The opinion of the court was delivered by: Sheila K. Oberto United States Magistrate Judge
ORDER GRANTING IN PART AND DENYING IN PART DEFENDANT'S MOTION TO DISMISS
On June 2, 21011, Defendant Suntrust Mortgage, Inc. ("Defendant") filed a motion to dismiss and strike portions of Plaintiffs John Lystad ("Mr. Lystad") and Karen Lystad's ("Ms. Lystad" or, collectively, "Plaintiffs") complaint, and sought a more definite statement concerning Plaintiffs' claims. Specifically, Defendant seeks to dismiss Plaintiffs' third cause of action for violation of the Truth in Lending Act ("TILA") and ninth cause of action for violation of the Fair Credit Reporting Act ("FCRA") pursuant to Fed. R. Civ. P. Rule 12(b)(6). Defendant seeks a more definite statement of Plaintiffs' remaining claims under Fed. R. Civ. P. Rule 12(e) and moves to strike paragraph no. 9 of the complaint under Fed. R. Civ. P. 12(f). The court reviewed the motion and supporting documents and determined that this matter is suitable for decision without oral argument pursuant to Local Rule 230(g).*fn1
For the reasons set forth below, Defendant's motion is GRANTED IN PART and DENIED IN PART.
II. FACTUAL AND PROCEDURAL BACKGROUND
A. Allegations from Plaintiffs' Complaint
Plaintiffs' complaint alleges that they entered into a mortgage and executed a deed of trust on March 28, 2006 (the "2006 loan"). (Doc. 1, p. 11, (Complaint), ¶ 10.) Plaintiffs allege that in 2007, they had financial difficulties and sought loan modification from Defendant. (Doc. 1, p. 11, (Complaint), ¶ 12.) Defendant orally agreed to a 5% interest rate with the arrearage to be capitalized. (Doc. 1, p. 11, (Complaint), ¶ 15.) In January 2008, Plaintiffs received papers from Defendant which did not conform to Plaintiffs' understanding of the agreement and did not significantly lower either the loan payment or interest rate. (Doc. 1, p. 11, (Complaint), ¶¶ 16-17.) Plaintiffs allege that Defendant demanded that they sign the documents; in fear for their house and under duress, they signed the modification (the "2008 loan"). (Doc. 1, p. 11, (Complaint), ¶¶ 18-19.)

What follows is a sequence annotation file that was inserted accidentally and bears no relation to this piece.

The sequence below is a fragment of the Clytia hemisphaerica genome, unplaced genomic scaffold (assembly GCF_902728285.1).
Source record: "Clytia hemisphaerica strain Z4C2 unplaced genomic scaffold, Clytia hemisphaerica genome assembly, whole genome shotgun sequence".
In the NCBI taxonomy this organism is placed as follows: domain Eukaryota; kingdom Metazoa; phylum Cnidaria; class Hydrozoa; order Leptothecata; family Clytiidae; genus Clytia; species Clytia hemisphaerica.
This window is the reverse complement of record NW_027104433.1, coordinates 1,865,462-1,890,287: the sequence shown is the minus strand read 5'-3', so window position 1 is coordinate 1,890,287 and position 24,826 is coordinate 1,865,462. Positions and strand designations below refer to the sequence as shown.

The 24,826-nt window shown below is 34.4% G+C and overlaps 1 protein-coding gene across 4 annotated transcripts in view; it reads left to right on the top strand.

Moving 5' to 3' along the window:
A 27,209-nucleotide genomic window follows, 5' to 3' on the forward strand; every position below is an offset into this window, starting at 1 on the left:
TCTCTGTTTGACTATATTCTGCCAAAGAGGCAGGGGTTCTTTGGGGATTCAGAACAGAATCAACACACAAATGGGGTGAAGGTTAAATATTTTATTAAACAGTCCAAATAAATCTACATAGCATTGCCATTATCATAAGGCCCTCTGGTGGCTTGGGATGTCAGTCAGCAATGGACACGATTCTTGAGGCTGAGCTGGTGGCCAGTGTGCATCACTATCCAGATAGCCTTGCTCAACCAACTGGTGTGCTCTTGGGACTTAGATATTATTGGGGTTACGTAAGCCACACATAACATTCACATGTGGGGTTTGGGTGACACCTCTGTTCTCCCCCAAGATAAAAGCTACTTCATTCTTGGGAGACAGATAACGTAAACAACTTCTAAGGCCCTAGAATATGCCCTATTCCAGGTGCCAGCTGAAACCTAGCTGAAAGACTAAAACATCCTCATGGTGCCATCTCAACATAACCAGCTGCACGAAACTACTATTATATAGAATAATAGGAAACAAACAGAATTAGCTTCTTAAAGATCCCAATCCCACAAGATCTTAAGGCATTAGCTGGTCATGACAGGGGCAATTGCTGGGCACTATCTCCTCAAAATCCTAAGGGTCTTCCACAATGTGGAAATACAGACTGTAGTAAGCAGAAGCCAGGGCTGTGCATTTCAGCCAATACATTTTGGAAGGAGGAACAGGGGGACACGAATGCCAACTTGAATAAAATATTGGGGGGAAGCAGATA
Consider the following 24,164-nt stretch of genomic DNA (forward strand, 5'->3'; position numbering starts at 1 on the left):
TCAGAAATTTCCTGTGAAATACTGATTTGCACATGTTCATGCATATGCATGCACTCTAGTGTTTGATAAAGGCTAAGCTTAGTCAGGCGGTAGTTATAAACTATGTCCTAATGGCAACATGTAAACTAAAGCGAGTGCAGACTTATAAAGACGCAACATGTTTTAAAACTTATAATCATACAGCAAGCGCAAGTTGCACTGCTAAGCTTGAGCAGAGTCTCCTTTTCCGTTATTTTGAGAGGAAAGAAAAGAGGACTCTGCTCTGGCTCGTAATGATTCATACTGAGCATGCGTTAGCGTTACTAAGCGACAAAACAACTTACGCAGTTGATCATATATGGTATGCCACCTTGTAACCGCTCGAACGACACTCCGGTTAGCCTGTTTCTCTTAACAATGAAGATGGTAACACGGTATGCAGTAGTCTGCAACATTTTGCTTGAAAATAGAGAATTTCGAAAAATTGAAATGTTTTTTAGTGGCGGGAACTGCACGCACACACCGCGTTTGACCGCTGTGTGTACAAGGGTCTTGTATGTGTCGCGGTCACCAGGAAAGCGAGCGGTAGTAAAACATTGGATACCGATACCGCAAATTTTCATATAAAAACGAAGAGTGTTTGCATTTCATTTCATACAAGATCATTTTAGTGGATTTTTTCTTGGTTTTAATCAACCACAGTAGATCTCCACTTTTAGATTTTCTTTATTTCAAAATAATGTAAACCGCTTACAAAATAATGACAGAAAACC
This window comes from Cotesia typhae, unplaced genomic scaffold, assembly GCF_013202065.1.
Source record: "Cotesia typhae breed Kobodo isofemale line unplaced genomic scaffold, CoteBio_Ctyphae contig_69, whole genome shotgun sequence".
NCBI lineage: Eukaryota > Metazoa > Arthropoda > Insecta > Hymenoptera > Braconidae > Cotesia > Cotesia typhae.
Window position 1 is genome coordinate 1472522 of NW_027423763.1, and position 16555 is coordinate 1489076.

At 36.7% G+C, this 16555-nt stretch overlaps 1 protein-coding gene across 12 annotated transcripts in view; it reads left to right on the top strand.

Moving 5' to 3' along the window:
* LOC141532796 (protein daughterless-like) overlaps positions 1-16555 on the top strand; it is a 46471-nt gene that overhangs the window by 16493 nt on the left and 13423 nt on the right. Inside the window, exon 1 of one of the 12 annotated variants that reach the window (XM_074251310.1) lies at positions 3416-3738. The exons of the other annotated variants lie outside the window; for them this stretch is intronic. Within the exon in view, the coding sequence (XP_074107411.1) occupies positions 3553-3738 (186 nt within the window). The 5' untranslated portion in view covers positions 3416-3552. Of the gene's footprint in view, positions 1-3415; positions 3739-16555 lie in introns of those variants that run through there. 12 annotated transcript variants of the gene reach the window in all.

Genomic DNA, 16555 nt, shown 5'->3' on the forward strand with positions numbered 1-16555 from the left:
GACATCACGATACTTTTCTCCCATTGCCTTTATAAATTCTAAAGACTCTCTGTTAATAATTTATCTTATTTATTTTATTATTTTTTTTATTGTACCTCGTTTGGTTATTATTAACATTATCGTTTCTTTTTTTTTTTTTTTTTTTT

Plaintiffs made payments pursuant to the 2008 loan but in August 2008, realized that the principal balance was not being reduced. (Doc. 1, p. 11, (Complaint), ¶ 20-27.) Plaintiffs objected to this lack of principal reduction, and the parties negotiated another loan modification after Plaintiff stopped making payments in an attempt to force Defendant to live up to the agreement. (Doc. 1, p. 11, (Complaint), ¶¶ 30-41.) In July 2009, Plaintiffs allege that Defendant agreed to modify the loan to the originally agreed upon 5% interest rate; Plaintiffs objected that their prior payments had not been applied to the principal, but were informed by Defendant to either sign the new paperwork or Defendant would foreclose on their home. (Doc. 1, p. 11, (Complaint), ¶¶ 43-44.) Plaintiffs signed the paperwork for the loan (the "2009 loan") under duress and began making payments on that loan. (Doc. 1, p. 11, (Complaint), ¶ 45.)
Mr. Lystad suffered a heart attack in 2009 and Plaintiffs allege that the stress and strain caused by Defendant was a major contributing factor. (Doc. 1, p. 11, (Complaint), ¶¶ 46-47.)
On January 7, 2011, Plaintiffs filed for Chapter 13 bankruptcy in bankruptcy case no. 11-10201-B-13, and Defendant filed its creditor claim for $538,220.09 with arrearage of $49,540.41. (Doc. 1. 4:2-9; Doc. 5, 2:20-21.) On March 23, 2011, Plaintiffs filed a complaint against Defendant in the bankruptcy proceeding, objecting to the amount sought by Defendant. Plaintiff pled causes of action for (1) objection to claim and request for determination of claim under 11 U.S.C. § 502;
(2) breach of contract; (3) violation of TILA and Implementary Regulation Z; (4) violation of California Predatory Lending Act; (5) fraud, fraudulent concealment and negligent misrepresentation; (6) duress; (7) emotional distress; (8) violation of California Business & Professions Code § 17200; and (9) violation of FCRA.
On April 27, 2011, Defendant filed a motion to withdraw the bankruptcy reference in the instant action so as to transfer the federal and California claims to this court, asserting that those claims are "non-core" bankruptcy claims and that bankruptcy withdrawal would promote efficiency (Doc. 1.) On May 16, 2011, District Judge Lawrence J. O'Neill issued an order granting Defendant's motion to withdraw the bankruptcy reference ...